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Redress scheme not enough

Last week the Government announced the establishment of an ex-gratia redress scheme for women who underwent symphysiotomy.

The overwhelming majority of women entitled to redress are likely to receive just €50,000; a fraction of the damages they would receive if they successfully pursued civil litigation. Later this month, when Ireland is examined by the UN Human Rights Committee under the International Convention on Civil and Political Rights, Survivors of Symphysiotomy will argue that no ex-gratia scheme can discharge the obligations which the Government owes to these women. They are right to do so.

The State employed those who needlessly performed symphysiotomies in public hospitals. It knowingly permitted unjustified symphysiotomies to be performed in private hospitals which delivered maternity services on its behalf. In breach of its legal obligations, it failed to halt these operations.

Now the State must ensure that these women receive effective reparations for the abuses perpetrated upon them.

Although the State now accepts that post-Caesarean symphysiotomy is indefensible, its position on the wrongfulness of other symphysiotomies remains ambiguous. Redress is to be paid in the absence of any public admission of wrongdoing.

This is not good enough. While some women may choose to participate in an ex-gratia redress scheme of the type outlined by retired judge Yvonne Murphy, others will pursue legal action so that their claims can be properly heard and assessed.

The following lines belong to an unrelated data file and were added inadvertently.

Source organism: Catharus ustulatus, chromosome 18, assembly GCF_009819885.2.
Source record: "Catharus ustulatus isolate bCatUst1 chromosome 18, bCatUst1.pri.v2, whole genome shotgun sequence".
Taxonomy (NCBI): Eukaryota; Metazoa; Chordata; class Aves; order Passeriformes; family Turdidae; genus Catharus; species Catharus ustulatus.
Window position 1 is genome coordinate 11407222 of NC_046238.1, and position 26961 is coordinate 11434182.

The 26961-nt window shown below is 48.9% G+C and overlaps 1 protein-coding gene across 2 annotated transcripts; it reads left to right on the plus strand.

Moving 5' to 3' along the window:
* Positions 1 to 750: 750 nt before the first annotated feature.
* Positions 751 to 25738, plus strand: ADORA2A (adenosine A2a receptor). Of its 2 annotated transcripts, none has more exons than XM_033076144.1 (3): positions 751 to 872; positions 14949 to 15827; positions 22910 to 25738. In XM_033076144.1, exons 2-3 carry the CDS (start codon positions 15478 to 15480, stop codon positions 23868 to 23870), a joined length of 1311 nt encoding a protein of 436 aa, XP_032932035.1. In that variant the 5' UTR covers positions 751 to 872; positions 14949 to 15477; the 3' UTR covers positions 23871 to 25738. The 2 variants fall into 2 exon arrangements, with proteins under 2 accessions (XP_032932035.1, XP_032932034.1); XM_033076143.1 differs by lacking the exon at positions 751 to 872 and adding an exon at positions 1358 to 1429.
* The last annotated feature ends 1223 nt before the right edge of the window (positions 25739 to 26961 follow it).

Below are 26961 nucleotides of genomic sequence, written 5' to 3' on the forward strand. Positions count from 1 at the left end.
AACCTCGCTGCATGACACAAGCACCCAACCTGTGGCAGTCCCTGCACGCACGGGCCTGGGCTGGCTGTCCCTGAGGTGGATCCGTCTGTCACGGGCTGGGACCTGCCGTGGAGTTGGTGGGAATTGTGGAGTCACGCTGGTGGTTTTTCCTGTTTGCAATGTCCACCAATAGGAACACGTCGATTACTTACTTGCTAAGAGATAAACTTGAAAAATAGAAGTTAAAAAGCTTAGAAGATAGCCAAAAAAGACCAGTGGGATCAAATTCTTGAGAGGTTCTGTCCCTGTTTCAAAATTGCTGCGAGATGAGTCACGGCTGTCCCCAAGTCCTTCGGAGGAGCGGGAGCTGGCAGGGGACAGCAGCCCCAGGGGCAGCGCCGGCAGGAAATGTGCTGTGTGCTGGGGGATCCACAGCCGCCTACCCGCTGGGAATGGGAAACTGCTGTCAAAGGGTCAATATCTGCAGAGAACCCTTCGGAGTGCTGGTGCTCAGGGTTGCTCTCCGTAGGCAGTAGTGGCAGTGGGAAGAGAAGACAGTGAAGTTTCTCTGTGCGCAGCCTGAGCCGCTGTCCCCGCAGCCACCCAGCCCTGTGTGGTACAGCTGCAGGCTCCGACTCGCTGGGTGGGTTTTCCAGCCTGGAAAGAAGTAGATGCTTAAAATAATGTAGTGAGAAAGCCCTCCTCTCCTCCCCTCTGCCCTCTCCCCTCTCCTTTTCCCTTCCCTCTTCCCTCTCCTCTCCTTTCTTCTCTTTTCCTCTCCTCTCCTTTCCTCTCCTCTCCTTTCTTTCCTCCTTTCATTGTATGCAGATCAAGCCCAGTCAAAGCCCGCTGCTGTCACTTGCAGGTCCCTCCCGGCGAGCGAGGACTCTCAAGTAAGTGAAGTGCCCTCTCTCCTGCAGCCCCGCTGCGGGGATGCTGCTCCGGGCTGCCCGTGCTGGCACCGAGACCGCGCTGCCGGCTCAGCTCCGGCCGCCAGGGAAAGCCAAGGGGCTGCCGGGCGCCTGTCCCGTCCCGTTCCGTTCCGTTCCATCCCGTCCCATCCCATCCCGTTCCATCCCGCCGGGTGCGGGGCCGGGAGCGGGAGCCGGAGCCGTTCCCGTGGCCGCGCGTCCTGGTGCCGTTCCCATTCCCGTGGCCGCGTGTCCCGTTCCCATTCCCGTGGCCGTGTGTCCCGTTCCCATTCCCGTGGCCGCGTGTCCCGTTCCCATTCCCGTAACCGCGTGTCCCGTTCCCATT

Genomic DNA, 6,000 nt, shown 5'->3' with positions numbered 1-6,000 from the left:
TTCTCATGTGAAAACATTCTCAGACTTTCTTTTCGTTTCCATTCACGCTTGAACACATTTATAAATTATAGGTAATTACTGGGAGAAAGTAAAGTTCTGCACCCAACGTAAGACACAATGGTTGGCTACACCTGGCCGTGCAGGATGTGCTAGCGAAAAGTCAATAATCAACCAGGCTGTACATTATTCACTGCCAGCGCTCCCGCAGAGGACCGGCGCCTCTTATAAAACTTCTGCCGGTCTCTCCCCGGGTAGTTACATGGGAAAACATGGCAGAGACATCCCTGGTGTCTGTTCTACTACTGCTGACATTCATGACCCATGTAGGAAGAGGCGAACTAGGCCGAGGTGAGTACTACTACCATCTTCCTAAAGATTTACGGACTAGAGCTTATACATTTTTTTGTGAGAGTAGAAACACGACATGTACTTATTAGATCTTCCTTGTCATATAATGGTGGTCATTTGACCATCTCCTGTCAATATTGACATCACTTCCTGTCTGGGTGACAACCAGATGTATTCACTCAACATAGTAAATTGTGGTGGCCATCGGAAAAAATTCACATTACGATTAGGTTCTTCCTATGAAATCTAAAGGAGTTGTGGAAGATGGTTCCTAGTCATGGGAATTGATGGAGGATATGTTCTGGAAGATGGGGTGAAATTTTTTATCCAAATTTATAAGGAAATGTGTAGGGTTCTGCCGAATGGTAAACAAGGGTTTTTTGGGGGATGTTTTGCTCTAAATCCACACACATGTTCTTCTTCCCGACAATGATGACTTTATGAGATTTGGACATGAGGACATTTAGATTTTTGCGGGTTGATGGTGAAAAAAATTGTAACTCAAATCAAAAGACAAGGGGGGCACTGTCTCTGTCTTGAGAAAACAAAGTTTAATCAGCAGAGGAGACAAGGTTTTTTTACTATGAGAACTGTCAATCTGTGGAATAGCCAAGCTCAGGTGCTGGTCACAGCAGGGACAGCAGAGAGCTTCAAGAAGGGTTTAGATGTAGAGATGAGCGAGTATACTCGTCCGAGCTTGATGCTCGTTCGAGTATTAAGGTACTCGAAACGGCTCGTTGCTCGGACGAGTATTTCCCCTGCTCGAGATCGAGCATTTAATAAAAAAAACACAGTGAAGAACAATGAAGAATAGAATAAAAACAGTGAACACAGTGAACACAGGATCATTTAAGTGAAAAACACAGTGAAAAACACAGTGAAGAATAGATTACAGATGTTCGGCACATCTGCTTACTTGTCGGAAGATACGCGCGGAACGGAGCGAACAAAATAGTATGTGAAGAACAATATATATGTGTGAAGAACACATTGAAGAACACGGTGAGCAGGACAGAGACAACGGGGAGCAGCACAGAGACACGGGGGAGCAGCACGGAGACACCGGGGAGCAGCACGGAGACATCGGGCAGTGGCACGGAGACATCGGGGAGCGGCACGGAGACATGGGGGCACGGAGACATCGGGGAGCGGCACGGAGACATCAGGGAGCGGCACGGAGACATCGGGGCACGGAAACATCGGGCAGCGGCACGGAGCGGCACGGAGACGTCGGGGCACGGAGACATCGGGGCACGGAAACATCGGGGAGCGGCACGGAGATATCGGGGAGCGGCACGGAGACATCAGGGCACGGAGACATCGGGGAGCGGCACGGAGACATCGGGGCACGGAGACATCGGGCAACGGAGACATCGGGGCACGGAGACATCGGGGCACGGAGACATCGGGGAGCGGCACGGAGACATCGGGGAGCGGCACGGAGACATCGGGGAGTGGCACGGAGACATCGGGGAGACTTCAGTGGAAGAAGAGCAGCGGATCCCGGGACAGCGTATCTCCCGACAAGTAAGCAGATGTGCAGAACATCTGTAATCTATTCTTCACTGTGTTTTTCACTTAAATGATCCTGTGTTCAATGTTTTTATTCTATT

The Government’s refusal to lift the Statute of Limitations for survivors, and its insistence that women give up other legal claims as a condition of participation in the redress scheme, can only been seen as attempts to close off women’s access to the courts.

Each woman is entitled to an effective and comprehensive inquiry into the circumstances of her symphysiotomy. That inquiry should be demonstrably independent of government, the medical profession and the State Claims Agency.

An independent body must be empowered to make findings of fact encompassing both individual and state responsibility. To do this, it will require all necessary powers to compel evidence.

It is noteworthy that Judge Murphy was unable to fulfil all of her terms of reference because the information necessary to estimate hospitals’ insurers’ contribution to a redress scheme was not forthcoming.

Like the Magdalene women, symphysiotomy survivors were abused because they were women, by powerful individuals who subscribed to a particular religious ethos.

Ireland now has the opportunity, and the responsibility, to ensure that all citizens who find themselves in this position can rely on the State to hold vested interests to account.

Máiréad Enright

Lecturer in Law, Kent Law School

Maeve O’Rourke

Barrister, Thomas Bingham Chambers, London

Dr Louise Crowley

Senior Lecturer in Law, University College Cork

Dr Louise Kennefick

Lecturer in Law, NUI Maynooth

Dr Eilionóir Flynn

Senior Lecturer in Law, NUI Galway

Dr Fergus Ryan

Lecturer in Law, NUI Maynooth

Dr Sara Ramshaw

Lecturer in Law, Queen’s University Belfast Professor

Patrick Hanafin

Chair in Law, Birkbeck College

Professor Fiona de Londras

Chair in Law, Durham Law School

Professor Marie Fox

Chair in Law, Birmingham Law School

Dr Ruth Fletcher

Senior Lecturer in Law, Queen Mary University of London

Colin Murray

Senior Lecturer in Law, Newcastle University

Dr Aoife O’Donoghue

Senior Lecturer in Law, Durham Law School

Dr Julie McCandless

Lecturer in Law, London School of Economics

Dr Sinéad Ring

Lecturer in Law, University of Kent

Katie Dawson

Barrister, Law LibraryDublin


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